Fall and Spring Semesters. 3 semester hours.
Prerequisites: sophomore standing.

CS 130 Principles of Computing

Students will learn to identify problems that programs can solve and how to design programs that solve problems. Program design involves a series of smaller skills, including information design, logic design, testing, and documentation. Improved skills in these areas should help with general problem solving even outside the programming paradigm.

Fall Semester. 4 semester hours.
Prerequisites: MTH 109 or concurrent.

CS 140 Computer Science I

Introduction to algorithm development and structured programming using the C++ programming language. I/O, arithmetic and logic operations, selection and looping structures, subprograms, parameter passing techniques, strings, and one and two dimensional arrays.

Spring Semester. 4 semester hours.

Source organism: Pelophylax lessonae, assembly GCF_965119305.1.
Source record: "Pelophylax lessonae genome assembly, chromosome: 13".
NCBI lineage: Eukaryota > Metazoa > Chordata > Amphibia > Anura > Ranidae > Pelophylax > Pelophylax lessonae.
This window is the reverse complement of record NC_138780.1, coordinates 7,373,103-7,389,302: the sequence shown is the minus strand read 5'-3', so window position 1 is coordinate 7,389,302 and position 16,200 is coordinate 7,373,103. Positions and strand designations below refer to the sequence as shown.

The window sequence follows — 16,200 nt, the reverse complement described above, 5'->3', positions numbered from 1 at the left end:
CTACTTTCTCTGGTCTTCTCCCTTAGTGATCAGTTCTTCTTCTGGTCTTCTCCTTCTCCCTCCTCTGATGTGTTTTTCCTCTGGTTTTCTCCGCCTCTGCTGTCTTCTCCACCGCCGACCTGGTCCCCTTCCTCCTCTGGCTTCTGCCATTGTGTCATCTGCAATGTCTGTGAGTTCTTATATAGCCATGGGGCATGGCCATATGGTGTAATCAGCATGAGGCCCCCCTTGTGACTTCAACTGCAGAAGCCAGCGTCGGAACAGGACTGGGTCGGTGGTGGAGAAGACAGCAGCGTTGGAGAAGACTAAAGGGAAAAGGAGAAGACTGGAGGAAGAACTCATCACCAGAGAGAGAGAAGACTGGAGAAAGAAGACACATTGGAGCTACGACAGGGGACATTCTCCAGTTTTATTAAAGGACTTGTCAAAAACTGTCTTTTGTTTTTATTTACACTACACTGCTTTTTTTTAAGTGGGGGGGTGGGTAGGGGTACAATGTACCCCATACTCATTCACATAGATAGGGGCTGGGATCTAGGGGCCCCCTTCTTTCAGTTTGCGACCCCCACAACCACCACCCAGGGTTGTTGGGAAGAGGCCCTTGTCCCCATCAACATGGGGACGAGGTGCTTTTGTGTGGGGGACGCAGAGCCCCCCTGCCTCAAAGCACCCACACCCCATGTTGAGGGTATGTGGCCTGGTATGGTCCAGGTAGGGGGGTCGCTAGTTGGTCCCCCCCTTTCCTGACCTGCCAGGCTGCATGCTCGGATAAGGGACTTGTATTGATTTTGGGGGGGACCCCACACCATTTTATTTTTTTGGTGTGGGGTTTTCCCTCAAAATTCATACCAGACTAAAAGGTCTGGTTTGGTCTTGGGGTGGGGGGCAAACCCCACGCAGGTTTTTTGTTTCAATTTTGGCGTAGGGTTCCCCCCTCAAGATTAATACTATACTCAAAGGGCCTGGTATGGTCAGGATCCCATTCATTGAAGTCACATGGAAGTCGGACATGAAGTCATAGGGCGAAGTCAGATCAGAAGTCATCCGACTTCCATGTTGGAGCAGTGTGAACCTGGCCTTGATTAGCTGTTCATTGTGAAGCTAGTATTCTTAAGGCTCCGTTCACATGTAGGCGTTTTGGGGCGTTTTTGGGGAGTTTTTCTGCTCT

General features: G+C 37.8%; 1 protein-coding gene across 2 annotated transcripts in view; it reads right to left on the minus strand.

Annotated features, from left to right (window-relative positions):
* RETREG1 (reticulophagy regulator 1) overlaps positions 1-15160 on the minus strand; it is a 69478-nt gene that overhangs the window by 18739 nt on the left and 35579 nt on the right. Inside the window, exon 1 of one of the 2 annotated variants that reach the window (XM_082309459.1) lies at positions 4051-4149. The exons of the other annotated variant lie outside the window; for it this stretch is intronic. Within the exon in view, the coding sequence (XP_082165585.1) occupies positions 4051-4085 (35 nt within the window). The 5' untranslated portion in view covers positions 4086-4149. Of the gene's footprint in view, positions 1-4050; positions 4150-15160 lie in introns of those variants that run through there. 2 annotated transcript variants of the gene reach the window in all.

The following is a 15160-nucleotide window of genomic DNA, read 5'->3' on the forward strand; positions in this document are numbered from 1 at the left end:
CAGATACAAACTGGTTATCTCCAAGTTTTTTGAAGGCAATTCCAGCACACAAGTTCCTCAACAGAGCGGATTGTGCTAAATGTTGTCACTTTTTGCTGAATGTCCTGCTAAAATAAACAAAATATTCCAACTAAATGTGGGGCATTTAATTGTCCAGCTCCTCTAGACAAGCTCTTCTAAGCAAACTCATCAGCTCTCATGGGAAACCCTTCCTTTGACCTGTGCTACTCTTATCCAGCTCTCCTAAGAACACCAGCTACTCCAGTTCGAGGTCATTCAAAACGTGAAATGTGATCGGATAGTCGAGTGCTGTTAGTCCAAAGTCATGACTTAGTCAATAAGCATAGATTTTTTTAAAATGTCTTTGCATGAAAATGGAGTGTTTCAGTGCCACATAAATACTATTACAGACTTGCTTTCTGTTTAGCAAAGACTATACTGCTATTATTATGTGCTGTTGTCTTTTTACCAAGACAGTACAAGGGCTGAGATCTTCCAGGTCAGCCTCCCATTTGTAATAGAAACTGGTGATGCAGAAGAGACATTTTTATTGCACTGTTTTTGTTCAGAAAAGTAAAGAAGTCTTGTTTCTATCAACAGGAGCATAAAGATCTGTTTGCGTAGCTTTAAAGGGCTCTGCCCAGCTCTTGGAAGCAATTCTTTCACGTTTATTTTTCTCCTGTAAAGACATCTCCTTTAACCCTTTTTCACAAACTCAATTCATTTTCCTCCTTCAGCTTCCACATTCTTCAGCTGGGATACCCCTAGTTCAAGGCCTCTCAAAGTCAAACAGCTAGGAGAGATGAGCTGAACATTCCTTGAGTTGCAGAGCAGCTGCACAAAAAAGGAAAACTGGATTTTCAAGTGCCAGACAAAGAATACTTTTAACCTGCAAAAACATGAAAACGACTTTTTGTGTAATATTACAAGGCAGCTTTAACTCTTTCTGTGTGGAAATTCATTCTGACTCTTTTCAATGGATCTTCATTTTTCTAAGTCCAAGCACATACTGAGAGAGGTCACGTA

Prerequisites: C or higher in MTH 150.

CS 240 Computer Science II

Continuation of CS 140. Recursion, elementary searching and sorting techniques and intermediate data structures such as records, arrays of records, stacks, queues, linked lists and introduction to binary trees.

Fall Semester. 4 semester hours.
Prerequisites: C or higher in CS 140.

CS 270 Software Engineering

Introduction to software engineering as a discipline with an emphasis on design patterns. The course will cover the stages of the software life cycle, requirements analysis, structured and object-oriented analysis and design methods. It also discusses verification/validation, quality assurance, testing methods, maintenance, documentation, project management and team structure.

Spring Semester, odd years. 3 semester hours.
Prerequisites: C or higher in CS 240.